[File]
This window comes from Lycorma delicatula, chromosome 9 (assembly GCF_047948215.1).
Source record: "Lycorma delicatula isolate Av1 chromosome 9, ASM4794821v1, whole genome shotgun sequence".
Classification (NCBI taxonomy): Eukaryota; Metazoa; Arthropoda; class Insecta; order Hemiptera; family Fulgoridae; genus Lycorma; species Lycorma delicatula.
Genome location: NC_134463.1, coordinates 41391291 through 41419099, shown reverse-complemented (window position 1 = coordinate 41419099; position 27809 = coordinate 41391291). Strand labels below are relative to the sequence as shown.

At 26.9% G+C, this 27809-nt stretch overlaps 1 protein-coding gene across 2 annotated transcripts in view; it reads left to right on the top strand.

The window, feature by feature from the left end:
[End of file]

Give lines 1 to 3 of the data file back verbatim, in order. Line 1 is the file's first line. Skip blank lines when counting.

This window comes from Lycorma delicatula, chromosome 9 (assembly GCF_047948215.1).
Source record: "Lycorma delicatula isolate Av1 chromosome 9, ASM4794821v1, whole genome shotgun sequence".
Classification (NCBI taxonomy): Eukaryota; Metazoa; Arthropoda; class Insecta; order Hemiptera; family Fulgoridae; genus Lycorma; species Lycorma delicatula.